Being a good leader when things are going well is one thing, but effective leadership during times of severe dislocation, stress and upset is often another matter entirely. No one knows better than financial advisers themselves how the leaders of Australia’s financial planning licensees have performed in the past 12 months. And those advisers have delivered their verdict through CoreData’s 2021 Licensee Research.

More than 600 advisers, authorised by 75 licensees, provided input into this year’s research. Among many aspects of how their licensees are performing, we asked advisers for their views on how well the leaders of their licensees understood them as advisers and as business owners, how effective those leaders are in making meaningful change, and how reliable they are in terms of delivering on what they say they’re going to do. (You can see the full list of questions below.)

The Licensee Research has traditionally divided licensees into three broad segments: institutionally branded, institutionally affiliated and independently owned. Those segments are becoming less relevant as fewer and fewer institutionally branded licensees continue to exist. In 2021 we’ve retained those segments for the sake of continuity, but we’ve introduced a new segmentation approach, based on the size of a licensee’s parent entity, and the chart below ranks advisers’ views of the leadership of licensees, segmented by size. We divide the licensee market into five tiers:

  • Top tier: Licensee parent entities with more than 500 advisers
  • Large: Licensee parent entities with between 100 and 499 advisers
  • Medium: Licensee parent entities with 10 to 99 advisers
  • Small: Licensee parent entities with two to 9 advisers
  • Single: Licensees with just one authorised representative.

Licensees ping-pong between tiers on occasion as adviser numbers rise and fall. But when the tiers were first defined about six months ago the numbers were reasonably evenly spread (5900 in the Top Tier, 5600 in the Large Tier, 5200 in the Medium Tier, and 4600 in the Small + Single tiers). Since then, the total number of advisers in the industry has declined, so when we analyse the tiers we tend to focus on the percentage of total advisers accounted for by each tier (see chart) rather than absolute adviser numbers.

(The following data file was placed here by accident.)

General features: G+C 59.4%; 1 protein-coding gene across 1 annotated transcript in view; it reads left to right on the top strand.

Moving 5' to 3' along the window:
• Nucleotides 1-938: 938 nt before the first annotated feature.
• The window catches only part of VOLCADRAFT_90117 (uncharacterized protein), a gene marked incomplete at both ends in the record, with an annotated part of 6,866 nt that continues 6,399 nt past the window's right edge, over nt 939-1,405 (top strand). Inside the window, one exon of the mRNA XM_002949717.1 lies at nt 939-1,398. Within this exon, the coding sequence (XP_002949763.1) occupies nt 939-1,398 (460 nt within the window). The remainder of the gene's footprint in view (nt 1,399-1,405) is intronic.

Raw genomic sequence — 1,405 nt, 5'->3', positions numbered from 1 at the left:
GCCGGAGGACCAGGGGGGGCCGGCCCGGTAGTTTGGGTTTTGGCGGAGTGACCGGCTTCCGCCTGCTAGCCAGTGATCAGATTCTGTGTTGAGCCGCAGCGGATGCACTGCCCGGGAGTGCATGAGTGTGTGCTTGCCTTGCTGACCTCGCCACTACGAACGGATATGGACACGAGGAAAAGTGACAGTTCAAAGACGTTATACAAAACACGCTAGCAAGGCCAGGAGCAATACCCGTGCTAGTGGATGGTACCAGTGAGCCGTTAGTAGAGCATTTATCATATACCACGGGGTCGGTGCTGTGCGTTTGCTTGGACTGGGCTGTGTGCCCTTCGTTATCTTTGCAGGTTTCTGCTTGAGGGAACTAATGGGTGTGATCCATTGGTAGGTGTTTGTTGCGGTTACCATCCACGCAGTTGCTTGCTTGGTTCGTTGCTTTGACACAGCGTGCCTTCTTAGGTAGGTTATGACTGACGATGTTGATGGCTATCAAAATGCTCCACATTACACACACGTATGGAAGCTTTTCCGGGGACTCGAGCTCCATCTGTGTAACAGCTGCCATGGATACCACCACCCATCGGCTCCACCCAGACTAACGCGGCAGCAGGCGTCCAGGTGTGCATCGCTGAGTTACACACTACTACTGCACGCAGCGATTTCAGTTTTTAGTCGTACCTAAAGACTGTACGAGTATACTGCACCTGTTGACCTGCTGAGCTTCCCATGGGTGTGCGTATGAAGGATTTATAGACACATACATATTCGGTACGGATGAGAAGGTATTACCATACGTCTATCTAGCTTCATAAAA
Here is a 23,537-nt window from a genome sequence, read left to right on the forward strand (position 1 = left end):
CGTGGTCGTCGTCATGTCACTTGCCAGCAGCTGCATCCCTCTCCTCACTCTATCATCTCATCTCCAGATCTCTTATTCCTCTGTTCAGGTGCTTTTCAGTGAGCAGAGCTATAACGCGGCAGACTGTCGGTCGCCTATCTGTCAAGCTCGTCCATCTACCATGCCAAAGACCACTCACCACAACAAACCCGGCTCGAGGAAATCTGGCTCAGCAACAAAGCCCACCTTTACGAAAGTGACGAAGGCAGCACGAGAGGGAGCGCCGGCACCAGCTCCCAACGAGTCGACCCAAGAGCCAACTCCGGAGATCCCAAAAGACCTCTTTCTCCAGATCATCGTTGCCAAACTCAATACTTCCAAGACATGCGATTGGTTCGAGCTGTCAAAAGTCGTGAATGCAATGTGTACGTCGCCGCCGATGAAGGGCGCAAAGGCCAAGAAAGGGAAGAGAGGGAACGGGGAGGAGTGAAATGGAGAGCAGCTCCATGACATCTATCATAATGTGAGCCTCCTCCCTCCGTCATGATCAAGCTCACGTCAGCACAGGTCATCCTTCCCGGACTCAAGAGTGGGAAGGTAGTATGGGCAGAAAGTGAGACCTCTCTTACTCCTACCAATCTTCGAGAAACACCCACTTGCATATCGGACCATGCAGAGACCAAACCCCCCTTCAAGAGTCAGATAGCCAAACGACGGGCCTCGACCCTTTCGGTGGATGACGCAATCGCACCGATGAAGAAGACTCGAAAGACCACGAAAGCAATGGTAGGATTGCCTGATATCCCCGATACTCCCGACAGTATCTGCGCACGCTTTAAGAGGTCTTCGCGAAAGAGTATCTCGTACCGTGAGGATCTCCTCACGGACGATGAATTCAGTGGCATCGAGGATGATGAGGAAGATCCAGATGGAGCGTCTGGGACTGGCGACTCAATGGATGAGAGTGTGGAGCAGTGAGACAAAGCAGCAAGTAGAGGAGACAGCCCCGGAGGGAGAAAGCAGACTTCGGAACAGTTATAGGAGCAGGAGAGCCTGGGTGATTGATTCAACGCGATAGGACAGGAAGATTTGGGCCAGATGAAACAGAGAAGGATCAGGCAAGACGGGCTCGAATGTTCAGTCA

The fact that the numbers have moved so much even over such a short period of time clearly illustrates one of the key structural shifts underway in the advice industry.

The tiered approach to analysing licensees means that AMP Financial Planning no longer sits in a segment (institutionally branded) more or less by itself. All of the licensees in the AMP group (AMPFP, Hillross, Charter, ipac, Portfolio Planning Solutions) sit in the Top Tier of licensees, because AMP as the parent entity has more than 500 advisers across all of its licenses. The same goes for all licensees in the IOOF group (RI Advice, Millennium3, Consultum, Lonsdale, Bridges, Shadforth and so on), and other non-institutionally-owned licensees, such as Synchron.

The logic behind this move is simple. Not only are institutionally branded licensees declining in number, but their influence, as measured by number of advisers, is declining. And the back-office processes and technologies of a licensee parent entity are being shared across individual licensees within the same group. What differentiates one licensee from another licensee is, increasingly, branding, marketing, target market, advice offer, culture and leadership.